Shedding Sexism

How shifting our language can help free us from sexism

I was writing a letter in support of Jacinda Ardern, the wonderful new Prime Minister of Aotearoa.

It started like:

Dear Jacinda
When we found out that you were our new Prime Minister, my friends and I were moved to tears. I didn’t realise how different it would feel to have an authentic young woman leading our country, instead of an old white man.
To face the challenges of climate change, housing, inequality, education, mental health, violence etc, I think an important element is a uniting of the feminine and masculine in leadership within individuals and in groups.
I’m surrounded by a lot of very grounded, intelligent, loving, capable and powerful women. There are so many around. Despite this, I still don’t see a lot of women able to lead from integrated, embodied feminine (whatever that means… love, vulnerability, care).

Then I realised that I wanted to qualify what “feminine” and “masculine” meant to me.

I added the following note to the letter:

Take the words feminine and masculine here with a grain of salt, I use them here as a short-term shortcut to express something very complex in a simple way I think we may both understand. I’d like to see those words change/fall out of use, but in the meantime they feel helpful.

Then I realised that as long as I continue to USE the words “feminine” and “masculine” as representatives of things, they won’t change/fall out of use!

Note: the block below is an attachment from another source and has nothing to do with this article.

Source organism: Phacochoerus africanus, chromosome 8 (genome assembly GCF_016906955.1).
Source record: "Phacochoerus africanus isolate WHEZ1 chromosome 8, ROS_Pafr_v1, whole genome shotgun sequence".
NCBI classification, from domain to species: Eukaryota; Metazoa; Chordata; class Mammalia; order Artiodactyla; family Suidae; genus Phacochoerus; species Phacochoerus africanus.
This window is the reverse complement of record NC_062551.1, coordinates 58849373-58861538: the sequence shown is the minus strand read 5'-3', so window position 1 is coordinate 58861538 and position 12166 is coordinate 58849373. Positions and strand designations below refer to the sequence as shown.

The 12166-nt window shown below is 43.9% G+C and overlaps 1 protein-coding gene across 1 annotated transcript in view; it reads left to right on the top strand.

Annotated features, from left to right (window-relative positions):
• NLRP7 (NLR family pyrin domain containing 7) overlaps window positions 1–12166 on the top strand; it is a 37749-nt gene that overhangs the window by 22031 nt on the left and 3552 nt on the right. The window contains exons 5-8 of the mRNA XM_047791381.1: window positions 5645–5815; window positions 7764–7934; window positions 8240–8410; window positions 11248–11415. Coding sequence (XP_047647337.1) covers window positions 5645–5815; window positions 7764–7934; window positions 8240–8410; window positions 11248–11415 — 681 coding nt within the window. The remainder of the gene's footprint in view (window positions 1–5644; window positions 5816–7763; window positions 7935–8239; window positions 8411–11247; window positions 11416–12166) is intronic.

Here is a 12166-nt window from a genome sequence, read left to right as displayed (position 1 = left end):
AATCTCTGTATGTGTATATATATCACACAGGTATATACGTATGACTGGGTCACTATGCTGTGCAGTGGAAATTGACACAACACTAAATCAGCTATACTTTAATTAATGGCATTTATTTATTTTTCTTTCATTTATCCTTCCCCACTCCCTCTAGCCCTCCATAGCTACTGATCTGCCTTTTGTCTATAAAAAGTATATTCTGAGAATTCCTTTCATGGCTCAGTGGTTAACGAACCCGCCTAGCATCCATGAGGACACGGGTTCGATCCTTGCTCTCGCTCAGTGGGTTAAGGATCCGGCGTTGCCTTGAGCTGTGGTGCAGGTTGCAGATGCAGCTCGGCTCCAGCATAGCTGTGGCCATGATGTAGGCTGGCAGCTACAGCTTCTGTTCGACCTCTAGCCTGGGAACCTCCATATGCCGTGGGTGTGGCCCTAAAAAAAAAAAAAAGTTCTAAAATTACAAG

Using language that I want to leave behind is like itching a mosquito bite to make it go away

So I decided I needed to express my ideas and intentions without the words “feminine” and “masculine”.

Exactly what was I trying to use those words to express?

  1. I’d love to see men valuing the set of qualities and values often represented by “Feminine”
  2. I’d love to see women able to feel able and supported to embody the set of qualities and values often represented by “Feminine” in leadership positions, as well as continuing to embody the set of qualities and values represented by “Masculine”.
  3. I’d love to also see men continue to embody the set of qualities and values represented by “Masculine” and also start to embody the set of qualities and values represented by “Feminine”.

I realised:

The words “Feminine” and “Masculine” represent sets of qualities and values

What are those qualities and values?

They are all the qualities and values of humanity.

Gender splits them according to whether you can have babies/have a penis/vagina/breasts.

There are infinite ways to split them. Here’s the split a child would find from a google search:

Here are the first results a child would find on Google:

Google search for “feminine meaning” — what a child would find

Ok, so according to Google, the feminine gender gets:

  • delicacy
  • prettiness
  • girlish (childish)
  • something about snowdrops
Google search for “masculine meaning” — what a child would find

And the masculine gender gets:

  • virile
  • strong
  • powerful
  • raw energy

Any surprises that masculine gets “powerful”, while feminine gets ‘girlish’?

nothing about “boyish” in the masculine one.

Gross.

Here’s a more beautiful split:

http://ryzeonline.com/feminine-masculine-traits/
To face the challenges of climate change, housing, inequality, education, mental health, violence etc, I think an important element is a uniting of the feminine and masculine in leadership, within individuals and in groups.

Should people who identify as men not embody love, patience, empathy?

Should people who identify as women not embody strength, logic, confidence?

And what about people who don’t identify as either, or identify as both?

The problem:

The words “Feminine” & “Masculine” TIE the quality & value sets to a gender.